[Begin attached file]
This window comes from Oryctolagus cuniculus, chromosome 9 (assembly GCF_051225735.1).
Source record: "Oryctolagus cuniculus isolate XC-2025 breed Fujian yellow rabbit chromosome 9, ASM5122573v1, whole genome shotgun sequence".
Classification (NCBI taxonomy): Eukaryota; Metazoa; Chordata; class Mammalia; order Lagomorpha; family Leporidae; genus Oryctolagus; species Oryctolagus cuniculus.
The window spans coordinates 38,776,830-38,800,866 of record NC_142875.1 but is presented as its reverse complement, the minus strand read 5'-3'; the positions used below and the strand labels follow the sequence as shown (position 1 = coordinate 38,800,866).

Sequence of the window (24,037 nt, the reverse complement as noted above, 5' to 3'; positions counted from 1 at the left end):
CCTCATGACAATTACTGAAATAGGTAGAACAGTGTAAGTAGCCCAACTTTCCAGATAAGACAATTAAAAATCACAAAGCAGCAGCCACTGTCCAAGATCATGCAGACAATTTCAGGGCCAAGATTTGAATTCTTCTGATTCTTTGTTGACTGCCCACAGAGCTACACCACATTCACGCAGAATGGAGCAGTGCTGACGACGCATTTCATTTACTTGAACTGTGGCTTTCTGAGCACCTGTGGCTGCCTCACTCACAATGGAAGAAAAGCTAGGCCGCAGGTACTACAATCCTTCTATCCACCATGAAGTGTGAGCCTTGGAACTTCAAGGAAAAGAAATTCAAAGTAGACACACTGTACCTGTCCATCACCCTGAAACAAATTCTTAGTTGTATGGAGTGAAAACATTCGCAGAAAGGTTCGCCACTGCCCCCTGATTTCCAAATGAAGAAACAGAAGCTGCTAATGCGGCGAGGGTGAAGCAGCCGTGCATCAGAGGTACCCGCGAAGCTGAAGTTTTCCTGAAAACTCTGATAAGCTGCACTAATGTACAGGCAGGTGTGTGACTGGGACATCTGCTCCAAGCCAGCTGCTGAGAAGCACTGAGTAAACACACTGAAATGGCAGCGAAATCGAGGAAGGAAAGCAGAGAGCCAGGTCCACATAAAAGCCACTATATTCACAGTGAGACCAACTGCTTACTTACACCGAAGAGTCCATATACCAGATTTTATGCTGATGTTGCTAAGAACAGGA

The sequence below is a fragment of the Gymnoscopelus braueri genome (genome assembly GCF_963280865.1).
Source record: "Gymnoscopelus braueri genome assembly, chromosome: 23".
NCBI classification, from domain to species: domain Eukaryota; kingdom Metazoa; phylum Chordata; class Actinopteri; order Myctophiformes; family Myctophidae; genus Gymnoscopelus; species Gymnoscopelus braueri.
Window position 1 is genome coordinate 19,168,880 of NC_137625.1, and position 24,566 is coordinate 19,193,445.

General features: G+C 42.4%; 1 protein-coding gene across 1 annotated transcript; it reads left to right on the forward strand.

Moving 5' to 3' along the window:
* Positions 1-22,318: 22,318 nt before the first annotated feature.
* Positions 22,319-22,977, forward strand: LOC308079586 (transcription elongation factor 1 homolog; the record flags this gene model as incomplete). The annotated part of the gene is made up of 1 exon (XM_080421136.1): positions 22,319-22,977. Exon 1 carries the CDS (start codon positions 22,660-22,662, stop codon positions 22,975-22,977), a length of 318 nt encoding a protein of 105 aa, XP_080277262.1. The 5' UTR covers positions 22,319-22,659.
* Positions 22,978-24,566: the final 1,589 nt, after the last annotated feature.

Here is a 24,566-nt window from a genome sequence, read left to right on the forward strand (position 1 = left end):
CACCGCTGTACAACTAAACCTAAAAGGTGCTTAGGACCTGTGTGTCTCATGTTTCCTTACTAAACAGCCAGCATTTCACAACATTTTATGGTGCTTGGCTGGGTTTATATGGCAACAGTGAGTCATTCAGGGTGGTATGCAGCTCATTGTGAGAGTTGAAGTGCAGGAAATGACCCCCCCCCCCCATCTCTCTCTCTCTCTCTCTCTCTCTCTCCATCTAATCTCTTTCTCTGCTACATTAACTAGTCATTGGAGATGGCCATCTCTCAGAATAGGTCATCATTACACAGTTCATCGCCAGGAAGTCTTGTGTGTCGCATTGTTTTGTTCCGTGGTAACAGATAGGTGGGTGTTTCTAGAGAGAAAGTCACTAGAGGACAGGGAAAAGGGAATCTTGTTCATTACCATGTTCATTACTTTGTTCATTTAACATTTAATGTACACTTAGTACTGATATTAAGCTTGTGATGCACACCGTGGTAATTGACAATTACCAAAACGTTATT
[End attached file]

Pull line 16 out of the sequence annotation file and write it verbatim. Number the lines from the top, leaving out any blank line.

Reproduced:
Here is a 24,566-nt window from a genome sequence, read left to right on the forward strand (position 1 = left end):